China’s biggest ever foreign takeover is taking some heat in the U.S.
State-owned ChemChina last month announced a $43 billion deal to buy Switzerland’s Syngenta, a giant seed and pesticide company. But the planned acquisition has set off alarm bells in the U.S., where Syngenta supplies farmers and runs research and production facilities.
Sen. Chuck Grassley of Iowa, a key farming state, said Wednesday he was worried about how the merger “could impact U.S. food security and distribution, because the food and agriculture sectors are part of the nation’s critical infrastructure.”
The Republican told a local radio station that the deal could create a conflict of interest, with the Chinese government both regulating biotechnology products and owning a company that makes them. Syngenta’s products, which are aimed at helping farmers get more out of their land, include genetically modified seeds for crops like corn, soybeans and sugar beet.
U.S. Secretary of Agriculture Tom Vilsack has already expressed doubts about the deal because of how he says China regulates foreign biotech products.
“I have a watchful eye on all of this and continue to be extremely concerned about the way in which biotechnology and innovation is being treated and impeded by a system in China that often times is not based on science and appears to be more based on politics,” Vilsack said last month.
ChemChina, which was formed 12 years ago out of companies run by a government ministry, didn’t immediately respond to a request for comment Thursday.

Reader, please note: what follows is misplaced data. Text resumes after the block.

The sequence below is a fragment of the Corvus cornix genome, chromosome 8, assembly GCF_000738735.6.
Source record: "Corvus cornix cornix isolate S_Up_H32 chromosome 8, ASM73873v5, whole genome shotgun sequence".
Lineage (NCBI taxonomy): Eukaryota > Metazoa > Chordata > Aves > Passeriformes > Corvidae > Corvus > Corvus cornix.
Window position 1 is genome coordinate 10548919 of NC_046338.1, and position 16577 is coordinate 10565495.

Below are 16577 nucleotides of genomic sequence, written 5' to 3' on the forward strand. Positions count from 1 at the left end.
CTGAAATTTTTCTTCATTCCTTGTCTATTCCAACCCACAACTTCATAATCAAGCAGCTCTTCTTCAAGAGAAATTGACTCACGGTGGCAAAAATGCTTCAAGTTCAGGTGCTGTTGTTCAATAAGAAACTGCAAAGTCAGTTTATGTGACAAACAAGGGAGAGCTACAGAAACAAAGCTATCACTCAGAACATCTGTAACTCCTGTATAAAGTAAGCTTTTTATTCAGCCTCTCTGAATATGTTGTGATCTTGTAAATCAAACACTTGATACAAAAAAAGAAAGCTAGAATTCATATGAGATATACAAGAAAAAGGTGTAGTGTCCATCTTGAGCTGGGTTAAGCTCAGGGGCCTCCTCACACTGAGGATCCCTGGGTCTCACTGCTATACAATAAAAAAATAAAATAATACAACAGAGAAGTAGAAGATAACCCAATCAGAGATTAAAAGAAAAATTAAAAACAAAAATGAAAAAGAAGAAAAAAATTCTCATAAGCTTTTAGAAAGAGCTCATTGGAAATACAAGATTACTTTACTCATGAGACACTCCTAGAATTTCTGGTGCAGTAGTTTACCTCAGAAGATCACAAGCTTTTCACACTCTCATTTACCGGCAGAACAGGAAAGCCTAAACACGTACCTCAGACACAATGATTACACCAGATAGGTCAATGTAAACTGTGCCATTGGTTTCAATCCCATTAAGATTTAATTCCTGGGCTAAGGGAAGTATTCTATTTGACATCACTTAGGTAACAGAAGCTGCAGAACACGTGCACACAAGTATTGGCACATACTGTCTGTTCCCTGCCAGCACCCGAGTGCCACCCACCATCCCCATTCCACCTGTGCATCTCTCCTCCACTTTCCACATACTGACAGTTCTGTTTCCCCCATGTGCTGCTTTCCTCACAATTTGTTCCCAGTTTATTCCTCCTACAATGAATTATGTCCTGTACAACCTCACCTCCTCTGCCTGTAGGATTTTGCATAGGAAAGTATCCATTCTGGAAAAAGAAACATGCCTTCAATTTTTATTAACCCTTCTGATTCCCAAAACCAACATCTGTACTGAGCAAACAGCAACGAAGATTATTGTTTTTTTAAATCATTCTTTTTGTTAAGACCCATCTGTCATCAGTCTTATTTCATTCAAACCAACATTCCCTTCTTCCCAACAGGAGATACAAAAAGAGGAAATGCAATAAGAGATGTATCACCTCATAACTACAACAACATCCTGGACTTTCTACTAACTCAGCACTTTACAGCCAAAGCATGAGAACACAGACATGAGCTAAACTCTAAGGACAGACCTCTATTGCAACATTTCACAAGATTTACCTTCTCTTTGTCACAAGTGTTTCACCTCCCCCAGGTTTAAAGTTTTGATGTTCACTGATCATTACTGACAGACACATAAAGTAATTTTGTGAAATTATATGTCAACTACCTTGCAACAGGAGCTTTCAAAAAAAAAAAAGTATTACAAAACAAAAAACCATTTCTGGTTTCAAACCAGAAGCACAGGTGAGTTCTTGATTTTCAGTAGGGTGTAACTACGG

The two companies have said they will seek approval for the deal from the Committee on Foreign Investment in the United States, a Treasury-led regulatory body that must sign off on the sale of U.S. firms to foreign investors.
The Syngenta deal is the latest big Chinese acquisition to face objections in the U.S.
Dozens of lawmakers sent a letter to the Committee on Foreign Investment last month calling for a “full and rigorous investigation” into whether a Chinese company that’s planning to buy the Chicago Stock Exchange has a close relationship with China’s government.
And the U.S. technology company Western Digital said a month ago that it was calling off a plan to take a $3.8 billion investment from a Chinese firm because the Treasury committee had decided to investigate the deal.
Chinese companies are in the midst of a global buying frenzy. So far in 2016, they have already announced $104 billion in foreign deals, which is 98% of the amount for the whole of last year, according to Dealogic.